Browns-Steelers at The Horseshoe in Columbus? Colts-Texans at Notre Dame Stadium? Lions-Bears at the Big House in Ann Arbor? Nick Saban’s former NFL team playing in his current college team’s home stadium?
The latter might be a stretch, but the others certainly would be in the realm of possibility, depending on how the next several months play out.
The NFL and its ownership groups are in the midst of negotiations with the NFL Players Association on a new collective bargaining agreement. One of the main talking points, in addition to finally relaxing its archaic marijuana policy, is expanding the regular season.
Currently at 16 games, the push is on for a 17-game regular season that could potentially (and mercifully) see the preseason cut in half. A report from CBS Sports over the weekend noted that “[t]he additional game for each club would be played out-of-market, the sources said, with a heavy emphasis on key international locales like the United Kingdom (London and Ireland, in particular), Germany, Mexico and Brazil.”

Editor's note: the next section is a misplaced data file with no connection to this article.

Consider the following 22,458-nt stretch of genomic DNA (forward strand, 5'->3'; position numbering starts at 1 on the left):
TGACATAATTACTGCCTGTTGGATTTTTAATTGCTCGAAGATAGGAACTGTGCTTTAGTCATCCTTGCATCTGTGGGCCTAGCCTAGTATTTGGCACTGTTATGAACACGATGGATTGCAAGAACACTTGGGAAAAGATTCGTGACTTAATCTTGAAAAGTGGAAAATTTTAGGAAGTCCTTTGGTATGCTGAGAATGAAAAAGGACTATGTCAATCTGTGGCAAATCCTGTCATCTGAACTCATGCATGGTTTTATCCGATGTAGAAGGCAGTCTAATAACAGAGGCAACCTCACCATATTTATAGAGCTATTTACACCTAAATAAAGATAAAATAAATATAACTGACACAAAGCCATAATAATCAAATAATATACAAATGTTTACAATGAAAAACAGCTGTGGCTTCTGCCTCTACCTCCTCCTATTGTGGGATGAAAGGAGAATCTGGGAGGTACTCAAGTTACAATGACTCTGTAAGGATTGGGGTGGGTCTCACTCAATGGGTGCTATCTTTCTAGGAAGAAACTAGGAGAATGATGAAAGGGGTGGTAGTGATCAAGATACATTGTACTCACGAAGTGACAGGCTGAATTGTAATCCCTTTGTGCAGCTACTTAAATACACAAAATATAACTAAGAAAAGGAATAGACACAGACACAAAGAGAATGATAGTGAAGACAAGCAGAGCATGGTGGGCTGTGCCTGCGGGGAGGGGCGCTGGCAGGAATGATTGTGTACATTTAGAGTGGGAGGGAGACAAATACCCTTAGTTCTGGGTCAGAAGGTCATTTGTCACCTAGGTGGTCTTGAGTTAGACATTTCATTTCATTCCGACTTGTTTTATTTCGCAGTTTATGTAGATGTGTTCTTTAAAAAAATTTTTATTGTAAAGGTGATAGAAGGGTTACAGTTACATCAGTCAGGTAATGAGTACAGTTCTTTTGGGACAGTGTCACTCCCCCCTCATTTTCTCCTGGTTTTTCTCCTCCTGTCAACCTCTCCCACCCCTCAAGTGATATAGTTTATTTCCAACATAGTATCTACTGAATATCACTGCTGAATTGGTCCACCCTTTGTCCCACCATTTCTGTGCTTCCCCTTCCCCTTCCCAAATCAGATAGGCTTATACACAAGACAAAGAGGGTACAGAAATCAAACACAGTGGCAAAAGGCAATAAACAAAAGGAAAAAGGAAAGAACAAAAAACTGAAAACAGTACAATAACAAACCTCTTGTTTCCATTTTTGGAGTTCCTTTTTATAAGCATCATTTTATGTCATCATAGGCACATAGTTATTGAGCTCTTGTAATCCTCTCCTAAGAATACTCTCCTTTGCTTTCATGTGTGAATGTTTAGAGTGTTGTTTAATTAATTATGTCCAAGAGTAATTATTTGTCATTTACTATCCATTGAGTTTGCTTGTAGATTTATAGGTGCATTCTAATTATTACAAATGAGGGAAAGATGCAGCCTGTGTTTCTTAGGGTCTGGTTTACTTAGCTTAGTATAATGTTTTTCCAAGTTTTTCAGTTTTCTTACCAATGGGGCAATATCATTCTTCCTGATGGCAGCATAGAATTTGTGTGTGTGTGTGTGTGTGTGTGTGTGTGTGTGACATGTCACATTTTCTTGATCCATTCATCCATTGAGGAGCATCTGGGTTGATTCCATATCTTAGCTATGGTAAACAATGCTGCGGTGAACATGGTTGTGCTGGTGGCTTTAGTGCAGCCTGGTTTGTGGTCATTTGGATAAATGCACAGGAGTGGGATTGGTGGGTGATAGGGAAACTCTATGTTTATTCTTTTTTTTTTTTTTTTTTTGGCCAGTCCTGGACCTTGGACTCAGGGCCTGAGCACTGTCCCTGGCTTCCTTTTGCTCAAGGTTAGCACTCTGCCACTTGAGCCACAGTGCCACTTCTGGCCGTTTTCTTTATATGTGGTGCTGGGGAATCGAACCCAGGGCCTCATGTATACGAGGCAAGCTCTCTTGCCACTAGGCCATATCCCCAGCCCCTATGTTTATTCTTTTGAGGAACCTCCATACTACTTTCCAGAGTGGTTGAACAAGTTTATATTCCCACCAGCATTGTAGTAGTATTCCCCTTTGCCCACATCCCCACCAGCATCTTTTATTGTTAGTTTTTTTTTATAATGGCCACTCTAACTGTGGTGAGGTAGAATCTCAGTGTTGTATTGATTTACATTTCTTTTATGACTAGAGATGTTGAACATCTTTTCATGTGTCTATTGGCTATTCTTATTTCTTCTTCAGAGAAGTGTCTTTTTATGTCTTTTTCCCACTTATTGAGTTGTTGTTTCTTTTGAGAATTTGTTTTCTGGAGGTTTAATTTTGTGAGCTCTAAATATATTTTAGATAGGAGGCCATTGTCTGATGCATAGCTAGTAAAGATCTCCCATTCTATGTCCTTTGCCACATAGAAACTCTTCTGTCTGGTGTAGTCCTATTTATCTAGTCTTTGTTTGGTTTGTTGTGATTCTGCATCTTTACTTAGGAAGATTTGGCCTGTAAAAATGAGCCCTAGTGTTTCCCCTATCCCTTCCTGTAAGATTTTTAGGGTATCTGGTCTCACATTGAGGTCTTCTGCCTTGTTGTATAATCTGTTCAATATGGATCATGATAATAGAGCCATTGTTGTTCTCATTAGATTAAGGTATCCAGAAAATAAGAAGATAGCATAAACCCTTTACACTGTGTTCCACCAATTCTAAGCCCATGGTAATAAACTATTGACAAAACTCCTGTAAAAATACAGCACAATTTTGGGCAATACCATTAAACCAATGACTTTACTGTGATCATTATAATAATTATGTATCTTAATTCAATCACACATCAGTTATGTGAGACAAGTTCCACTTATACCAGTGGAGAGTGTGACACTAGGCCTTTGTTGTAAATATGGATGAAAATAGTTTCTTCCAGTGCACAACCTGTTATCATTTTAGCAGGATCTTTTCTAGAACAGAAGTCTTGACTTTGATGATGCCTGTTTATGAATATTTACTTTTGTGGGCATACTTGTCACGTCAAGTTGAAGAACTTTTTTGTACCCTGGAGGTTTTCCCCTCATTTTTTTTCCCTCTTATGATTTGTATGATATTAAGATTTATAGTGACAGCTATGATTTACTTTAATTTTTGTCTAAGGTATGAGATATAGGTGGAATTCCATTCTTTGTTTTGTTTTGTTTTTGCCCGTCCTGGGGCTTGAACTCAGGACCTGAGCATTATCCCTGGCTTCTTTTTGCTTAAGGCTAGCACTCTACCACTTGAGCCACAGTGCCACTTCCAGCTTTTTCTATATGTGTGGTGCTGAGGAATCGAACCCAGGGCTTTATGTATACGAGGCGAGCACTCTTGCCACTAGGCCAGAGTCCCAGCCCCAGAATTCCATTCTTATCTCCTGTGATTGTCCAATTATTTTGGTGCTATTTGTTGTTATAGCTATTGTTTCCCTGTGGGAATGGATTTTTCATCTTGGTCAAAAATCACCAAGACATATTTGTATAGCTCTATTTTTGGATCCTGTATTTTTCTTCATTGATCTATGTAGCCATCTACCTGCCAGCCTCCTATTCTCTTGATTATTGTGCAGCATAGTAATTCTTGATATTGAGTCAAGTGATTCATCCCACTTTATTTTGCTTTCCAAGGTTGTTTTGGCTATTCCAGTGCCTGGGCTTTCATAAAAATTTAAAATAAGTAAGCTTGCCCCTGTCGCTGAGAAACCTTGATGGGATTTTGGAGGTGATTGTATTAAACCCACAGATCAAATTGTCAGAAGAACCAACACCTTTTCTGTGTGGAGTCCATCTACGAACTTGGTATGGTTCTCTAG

In that same report, it’s briefly noted that the out-of-market games for NFL teams could be played at college stadiums as well.
The NFL has also talked internally about playing games in other cities in the U.S. which do not have pro teams, with some buzz about playing a game at Notre Dame or Alabama, as well as Hawaii and cities in Canada. It is viewed as a unique and profound way to grow the game globally and extend the reach of sales, merchandising and broadcast rights around the globe, with there only so much more room for growth within America.
The current CBA does not expire until 2021, meaning any NFL games in college stadiums wouldn’t happen until 2022 at the earliest (if at all). There’s little doubt, though, that most, if not all, college stadiums would more than welcome the additional revenue — revenue that could go to overpaying head coaches and not paying players — that would come with hosting an NFL game.